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Gender roles are something that are found in every culture. Roles may differ in each culture, but the idea is the same. Males and females are usually expected to play a specific role and make certain societal contributions based on their gender. Traditional gender roles typically involve men working outside of the home to support and protect the family, so they need to be aggressive, strong, and dominant. Women are expected to take care of the home and children, so they need to be sensitive, submissive, and nurturing. Men are often seen as the head of the household and have power and authority over both women and children. These roles have been embraced and used for centuries and continue to be used today. People who live outside these norms are ridiculed, insulted, and looked down on. However, more people are increasingly rejecting these roles and fighting for gender equality.
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In Sweden, the government has done its best to encourage gender equality between men and women and a balance between work and home life for all parents. In Chile, the government has recently made some major changes to support equality, but according to a study done by the United Nations Development Programme in 2010, 62% of people in Chile are still against gender equality and believe women still belong in the home (Lumen, 2019). In the United States, gender roles are being challenged and constantly changing. Women in the U.S. have worked tirelessly for decades to achieve equal rights and break the mold of traditional gender roles as they continue to fight for equality today. This paper will examine gender roles from four different sociological perspectives to hopefully explain why traditional gender roles have been so pervasive for so long.
The functionalist perspective looks at society on the macro-level and evaluates things based on their contribution to society as a whole. It looks at how each part of society is structured and how it contributes to the overall stability and success of society. According to sociologist Talcott Parsons “if an aspect of social life does not contribute to a society’s stability or survival—if it does not serve some identifiably useful function or promote value consensus among members of society—it will not be passed on from one generation to the next” (Schaefer, 2018:13).
Functionalist theorists would suggest that specified gender roles have continued to be such a significant part of many cultures because they have a successful function and they benefit society. They efficiently divide the labor force and help socialize and teach children how to fit in. Men focus on and provide the physical needs for their families while women focus on the emotional and intangible needs. Their roles complement and support each other and help maintain order. Gender roles also give children a sense of direction and identity and teach children how to live and behave within their society. Teaching gender roles from a young age allows men and women to fall into their perspective roles more easily as they get older and keeps society running smoothly. Many people criticize this theory for ignoring the suppression and discrimination of women both in and out of the home.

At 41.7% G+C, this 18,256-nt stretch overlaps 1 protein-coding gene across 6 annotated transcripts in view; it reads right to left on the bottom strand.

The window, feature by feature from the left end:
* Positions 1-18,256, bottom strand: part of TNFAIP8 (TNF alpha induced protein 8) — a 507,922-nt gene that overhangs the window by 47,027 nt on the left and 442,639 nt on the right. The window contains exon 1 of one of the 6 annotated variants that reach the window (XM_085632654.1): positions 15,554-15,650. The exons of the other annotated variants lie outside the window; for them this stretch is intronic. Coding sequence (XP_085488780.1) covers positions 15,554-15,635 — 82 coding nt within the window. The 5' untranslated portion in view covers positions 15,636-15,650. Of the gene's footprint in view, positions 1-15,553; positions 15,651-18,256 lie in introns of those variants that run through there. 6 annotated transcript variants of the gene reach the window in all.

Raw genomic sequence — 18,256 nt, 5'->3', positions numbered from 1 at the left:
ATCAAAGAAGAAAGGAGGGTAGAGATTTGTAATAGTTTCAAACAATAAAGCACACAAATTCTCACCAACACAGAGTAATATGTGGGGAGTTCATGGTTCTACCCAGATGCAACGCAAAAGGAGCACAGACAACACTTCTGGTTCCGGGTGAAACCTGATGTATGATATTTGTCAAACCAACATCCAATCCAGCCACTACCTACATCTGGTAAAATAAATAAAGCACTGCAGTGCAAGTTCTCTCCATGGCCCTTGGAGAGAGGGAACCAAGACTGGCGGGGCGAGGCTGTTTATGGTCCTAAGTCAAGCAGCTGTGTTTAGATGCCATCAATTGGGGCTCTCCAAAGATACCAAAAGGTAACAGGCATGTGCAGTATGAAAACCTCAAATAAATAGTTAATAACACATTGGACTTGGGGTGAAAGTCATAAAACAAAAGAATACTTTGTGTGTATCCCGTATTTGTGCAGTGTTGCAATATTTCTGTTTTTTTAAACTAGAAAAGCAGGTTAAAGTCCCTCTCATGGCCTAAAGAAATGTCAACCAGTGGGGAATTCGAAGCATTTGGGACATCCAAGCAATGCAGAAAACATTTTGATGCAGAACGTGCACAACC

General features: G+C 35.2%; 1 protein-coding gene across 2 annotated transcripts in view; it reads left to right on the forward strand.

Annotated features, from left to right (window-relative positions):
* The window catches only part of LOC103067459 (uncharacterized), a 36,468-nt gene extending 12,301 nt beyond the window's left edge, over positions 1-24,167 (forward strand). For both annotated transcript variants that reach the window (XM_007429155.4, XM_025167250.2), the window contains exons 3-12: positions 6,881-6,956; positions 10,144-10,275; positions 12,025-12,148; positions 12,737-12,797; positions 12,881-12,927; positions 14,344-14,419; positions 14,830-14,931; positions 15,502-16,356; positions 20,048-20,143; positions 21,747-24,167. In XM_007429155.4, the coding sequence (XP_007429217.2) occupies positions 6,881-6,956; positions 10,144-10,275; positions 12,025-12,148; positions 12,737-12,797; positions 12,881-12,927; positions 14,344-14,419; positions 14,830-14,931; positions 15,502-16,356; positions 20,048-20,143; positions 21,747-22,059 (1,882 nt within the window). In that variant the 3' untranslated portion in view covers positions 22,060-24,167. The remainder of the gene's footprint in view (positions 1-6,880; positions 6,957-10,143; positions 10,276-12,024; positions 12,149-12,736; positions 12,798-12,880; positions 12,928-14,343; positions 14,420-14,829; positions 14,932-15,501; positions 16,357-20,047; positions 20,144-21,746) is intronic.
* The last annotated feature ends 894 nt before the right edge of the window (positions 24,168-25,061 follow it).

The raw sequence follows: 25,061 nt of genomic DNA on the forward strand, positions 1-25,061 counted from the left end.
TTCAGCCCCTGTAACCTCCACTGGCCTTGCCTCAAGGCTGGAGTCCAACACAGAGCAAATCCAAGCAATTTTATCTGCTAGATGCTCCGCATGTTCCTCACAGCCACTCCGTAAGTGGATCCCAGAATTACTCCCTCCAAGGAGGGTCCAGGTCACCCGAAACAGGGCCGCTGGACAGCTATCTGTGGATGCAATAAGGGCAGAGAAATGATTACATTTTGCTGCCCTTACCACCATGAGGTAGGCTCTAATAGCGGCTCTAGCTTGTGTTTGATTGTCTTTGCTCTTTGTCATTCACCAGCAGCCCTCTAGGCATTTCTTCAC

The conflict perspective tries to understand society based on the struggle over power and resources between groups. It focuses on how societal institutions may help one group maintain dominance over the other. Conflict theory understands gender roles to be a product of men trying to maintain dominance, which keeps women in the subordinate role. In ancient times, men gained power because of their physical strength. They were able to hunt and kill to provide for and protect their families so women relied on them for food and shelter. Even though most cultures have long since changed to no longer rely on the physical strength of men, the power imbalance has continued to remain.
Conflict between men and women has brought about great social change and caused many social movements like the Women’s Suffrage Movement and the more recent feminist movement. Women now have the right to vote and are accepted in the workplace. Even though women are just as capable of working and providing for their families, they are still treated as though they are lesser than men outside of the home. Men’s strengths are considered more valuable than women’s, so men are given better jobs and are paid more. Women are more likely to get jobs that seem more feminine like teaching or nursing. They are not respected in jobs that are seen as more masculine like engineering, policework, or construction. Conflict theorists would suggest that this is because men are still trying to hold on to their superiority and power and are threatened by women entering their domain.